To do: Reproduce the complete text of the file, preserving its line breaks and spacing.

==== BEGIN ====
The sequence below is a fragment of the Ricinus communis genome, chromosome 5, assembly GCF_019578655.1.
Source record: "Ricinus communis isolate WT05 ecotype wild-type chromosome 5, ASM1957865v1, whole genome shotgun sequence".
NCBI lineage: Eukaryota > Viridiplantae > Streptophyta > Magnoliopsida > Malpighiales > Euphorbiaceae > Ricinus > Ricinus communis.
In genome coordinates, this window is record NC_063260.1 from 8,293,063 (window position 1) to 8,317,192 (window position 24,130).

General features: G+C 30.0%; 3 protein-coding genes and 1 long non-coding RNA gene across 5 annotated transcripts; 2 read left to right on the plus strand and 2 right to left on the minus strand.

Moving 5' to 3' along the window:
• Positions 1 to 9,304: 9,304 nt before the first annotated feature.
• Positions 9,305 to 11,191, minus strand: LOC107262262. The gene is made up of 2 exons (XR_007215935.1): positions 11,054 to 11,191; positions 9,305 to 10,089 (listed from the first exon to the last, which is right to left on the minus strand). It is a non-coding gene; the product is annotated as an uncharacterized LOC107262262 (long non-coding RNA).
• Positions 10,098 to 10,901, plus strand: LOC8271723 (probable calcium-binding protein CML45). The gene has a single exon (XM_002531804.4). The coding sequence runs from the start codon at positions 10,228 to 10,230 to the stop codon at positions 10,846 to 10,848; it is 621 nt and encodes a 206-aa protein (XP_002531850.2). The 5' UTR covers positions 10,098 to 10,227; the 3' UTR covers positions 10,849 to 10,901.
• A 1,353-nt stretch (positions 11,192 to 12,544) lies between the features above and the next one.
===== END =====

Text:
The sequence below is a fragment of the Ricinus communis genome, chromosome 5, assembly GCF_019578655.1.
Source record: "Ricinus communis isolate WT05 ecotype wild-type chromosome 5, ASM1957865v1, whole genome shotgun sequence".
NCBI lineage: Eukaryota > Viridiplantae > Streptophyta > Magnoliopsida > Malpighiales > Euphorbiaceae > Ricinus > Ricinus communis.
In genome coordinates, this window is record NC_063260.1 from 8,293,063 (window position 1) to 8,317,192 (window position 24,130).

General features: G+C 30.0%; 3 protein-coding genes and 1 long non-coding RNA gene across 5 annotated transcripts; 2 read left to right on the plus strand and 2 right to left on the minus strand.

Moving 5' to 3' along the window:
• Positions 1 to 9,304: 9,304 nt before the first annotated feature.
• Positions 9,305 to 11,191, minus strand: LOC107262262. The gene is made up of 2 exons (XR_007215935.1): positions 11,054 to 11,191; positions 9,305 to 10,089 (listed from the first exon to the last, which is right to left on the minus strand). It is a non-coding gene; the product is annotated as an uncharacterized LOC107262262 (long non-coding RNA).
• Positions 10,098 to 10,901, plus strand: LOC8271723 (probable calcium-binding protein CML45). The gene has a single exon (XM_002531804.4). The coding sequence runs from the start codon at positions 10,228 to 10,230 to the stop codon at positions 10,846 to 10,848; it is 621 nt and encodes a 206-aa protein (XP_002531850.2). The 5' UTR covers positions 10,098 to 10,227; the 3' UTR covers positions 10,849 to 10,901.
• A 1,353-nt stretch (positions 11,192 to 12,544) lies between the features above and the next one.